In a demanding football industry where only players and coaches share all the limelight, it comes as no surprise that those higher up the hierarchy receive so little acclaim.
Making changes in the backstage
Yes, footballers are the main characters of the game. Yes, coaches too deserve to be in the spotlight. But, come to think of it, what of sporting directors? Those men higher up the ladder who at times operate so smoothly in the background to sustain the club? At what exact point in a club’s immortal life do we single them out for praise?
Call them sporting directors. Call them directors of football, or technical directors. The duties of these men, basically, are based on three things; buy and sell players, ensure the first team performs creditably, supervise the youth academy. Contrary to false beliefs, directors of football do not act independently of the head coach. In practice, what technical directors do is to consult with coaches and seek for their insight.
In many ways, the sporting director is the point at which the president and the head coach of a club converge. It is true the sporting director is responsible for hiring a new coach who buys into the club’s philosophy. It’s true he has the power to dismiss a clueless coach. It is doubly true he reduces the workload of a coach. Due to the complex and tiring nature of scouting and transfers, the presence of a sporting director makes it possible for coaches to focus solely on tactics, training and on-field issues.
Across Europe’s biggest leagues, one could easily point out a few leading sporting directors in the game. Take, for example, Chelsea’s Marina Granovskaia who in one transfer window signed Kai Havertz, Timo Werner, Hakim Ziyech, Edouard Mendy, and on and on. Chelsea went on to win the Champions League. There are also Liverpool’s Michael Edwards and City’s Txiki Begiristain doing fantastic work.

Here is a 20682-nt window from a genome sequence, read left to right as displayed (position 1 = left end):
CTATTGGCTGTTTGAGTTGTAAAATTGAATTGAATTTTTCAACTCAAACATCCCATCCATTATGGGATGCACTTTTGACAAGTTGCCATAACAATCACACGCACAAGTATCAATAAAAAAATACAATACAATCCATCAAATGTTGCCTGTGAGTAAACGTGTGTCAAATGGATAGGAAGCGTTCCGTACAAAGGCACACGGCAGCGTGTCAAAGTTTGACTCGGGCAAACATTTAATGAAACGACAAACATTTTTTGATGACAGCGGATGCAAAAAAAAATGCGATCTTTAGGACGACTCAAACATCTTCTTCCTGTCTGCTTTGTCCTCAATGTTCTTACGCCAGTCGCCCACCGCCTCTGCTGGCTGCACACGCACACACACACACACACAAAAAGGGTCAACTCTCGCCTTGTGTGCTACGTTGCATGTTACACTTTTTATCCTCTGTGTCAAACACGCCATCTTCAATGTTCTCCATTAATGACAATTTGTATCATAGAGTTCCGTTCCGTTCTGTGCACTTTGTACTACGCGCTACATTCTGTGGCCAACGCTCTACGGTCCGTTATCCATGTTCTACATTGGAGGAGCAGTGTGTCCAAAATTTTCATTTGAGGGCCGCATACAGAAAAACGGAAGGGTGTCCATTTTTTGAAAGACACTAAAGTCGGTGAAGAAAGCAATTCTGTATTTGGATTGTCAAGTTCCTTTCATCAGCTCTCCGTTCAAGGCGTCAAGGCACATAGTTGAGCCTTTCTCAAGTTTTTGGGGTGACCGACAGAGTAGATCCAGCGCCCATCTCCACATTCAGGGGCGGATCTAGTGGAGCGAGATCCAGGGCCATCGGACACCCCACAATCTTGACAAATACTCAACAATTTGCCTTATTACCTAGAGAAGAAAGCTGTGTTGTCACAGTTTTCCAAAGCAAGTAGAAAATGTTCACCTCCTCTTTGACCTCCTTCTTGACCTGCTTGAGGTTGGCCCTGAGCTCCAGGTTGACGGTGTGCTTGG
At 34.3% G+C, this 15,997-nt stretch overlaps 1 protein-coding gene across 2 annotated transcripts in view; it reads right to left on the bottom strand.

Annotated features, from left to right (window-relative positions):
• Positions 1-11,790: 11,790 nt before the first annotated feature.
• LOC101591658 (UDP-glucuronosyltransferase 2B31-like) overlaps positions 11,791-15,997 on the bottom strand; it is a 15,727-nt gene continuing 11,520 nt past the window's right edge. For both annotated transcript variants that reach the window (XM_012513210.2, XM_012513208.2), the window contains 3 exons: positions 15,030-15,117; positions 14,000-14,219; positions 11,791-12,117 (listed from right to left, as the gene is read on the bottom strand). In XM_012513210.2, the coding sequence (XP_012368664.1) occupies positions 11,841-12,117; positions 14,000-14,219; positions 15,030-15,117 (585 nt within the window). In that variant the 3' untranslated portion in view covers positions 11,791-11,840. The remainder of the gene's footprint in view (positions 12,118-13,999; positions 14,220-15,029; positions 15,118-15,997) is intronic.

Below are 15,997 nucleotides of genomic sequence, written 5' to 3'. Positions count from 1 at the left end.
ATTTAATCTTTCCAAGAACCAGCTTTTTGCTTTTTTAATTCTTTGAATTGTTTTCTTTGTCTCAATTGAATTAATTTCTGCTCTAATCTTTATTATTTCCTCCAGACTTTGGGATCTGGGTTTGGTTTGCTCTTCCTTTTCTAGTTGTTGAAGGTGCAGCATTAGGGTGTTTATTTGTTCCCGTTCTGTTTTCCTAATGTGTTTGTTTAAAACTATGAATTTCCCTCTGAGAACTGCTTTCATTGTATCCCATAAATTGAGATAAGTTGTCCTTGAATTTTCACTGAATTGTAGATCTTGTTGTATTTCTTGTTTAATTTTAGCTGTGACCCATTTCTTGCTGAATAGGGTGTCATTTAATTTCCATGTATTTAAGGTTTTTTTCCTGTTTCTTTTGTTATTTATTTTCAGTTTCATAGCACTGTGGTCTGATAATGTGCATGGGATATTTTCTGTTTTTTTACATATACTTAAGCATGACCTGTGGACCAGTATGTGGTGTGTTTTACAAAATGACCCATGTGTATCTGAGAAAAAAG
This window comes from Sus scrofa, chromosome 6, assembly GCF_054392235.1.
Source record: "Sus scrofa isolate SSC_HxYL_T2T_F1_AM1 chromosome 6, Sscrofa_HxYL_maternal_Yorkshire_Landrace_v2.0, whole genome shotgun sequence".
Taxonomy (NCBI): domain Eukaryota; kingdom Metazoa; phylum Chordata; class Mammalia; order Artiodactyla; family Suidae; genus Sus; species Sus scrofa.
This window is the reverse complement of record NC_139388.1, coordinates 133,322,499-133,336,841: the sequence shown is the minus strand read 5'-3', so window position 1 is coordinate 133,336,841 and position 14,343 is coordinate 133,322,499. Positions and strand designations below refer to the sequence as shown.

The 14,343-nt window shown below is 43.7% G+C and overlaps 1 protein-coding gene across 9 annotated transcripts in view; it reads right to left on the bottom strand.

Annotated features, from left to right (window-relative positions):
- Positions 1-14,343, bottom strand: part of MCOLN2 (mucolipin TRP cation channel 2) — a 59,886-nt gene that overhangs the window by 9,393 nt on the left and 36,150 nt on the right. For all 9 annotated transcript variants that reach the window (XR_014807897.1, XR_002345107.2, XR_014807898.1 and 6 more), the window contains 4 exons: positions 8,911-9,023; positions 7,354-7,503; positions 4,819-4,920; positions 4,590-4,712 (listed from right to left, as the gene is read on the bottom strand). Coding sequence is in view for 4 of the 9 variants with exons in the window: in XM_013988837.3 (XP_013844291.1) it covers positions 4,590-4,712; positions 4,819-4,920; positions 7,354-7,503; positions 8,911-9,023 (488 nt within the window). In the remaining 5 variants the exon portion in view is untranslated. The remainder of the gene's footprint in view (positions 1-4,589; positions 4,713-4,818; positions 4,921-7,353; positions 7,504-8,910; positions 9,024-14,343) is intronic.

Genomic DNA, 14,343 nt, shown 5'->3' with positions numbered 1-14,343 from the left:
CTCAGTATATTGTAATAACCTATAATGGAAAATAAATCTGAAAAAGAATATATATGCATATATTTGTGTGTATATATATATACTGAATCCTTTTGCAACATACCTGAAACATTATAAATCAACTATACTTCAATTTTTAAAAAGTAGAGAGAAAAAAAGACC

The man for the job in Barcelona
Enter, Barcelona’s Mateu Alemany Font. Aged 58, Mateu Alemany rose to prominence in his lengthy period at RCD Mallorca. There, the Spaniard quietly rose through the ranks to become the club’s president after a decade.
As president, his regime spanned five years from 2000 to 2005. And then Alemany left the club only to come back as president again in the winter of 2009. In 2017, he became Valencia’s General Manager, and lasted a little over two years there. Once, Florentino Perez offered Mateu Alemany the role of General Manager at Real Madrid without success. Look, Alemany is a man whose reputation preceeds him.
And so, in Joan Laporta’s second administration, the former RCD Mallorca president was appointed as Barcelona’s sporting director in March 2021. Within a short while at the club, Mateu Alemany has worked financial magic by restructing the wages of some players and further acquiring the signature of a few others. Players such as Ferran Torres, Alves, Adama (loan) and Aubameyang have been signed only this January. Mateu Alemany also engineered Coutinho’s loan move to Aston Villa. Thus, freeing Barcelona from the Brazilian’s huge wages.
There is a sense that there’s more to come from the 58 year old. In the late hours of Monday, as the transfer window slowed to a halt, Laporta had four words to say. They were, “Mateu Alemany does miracles!”
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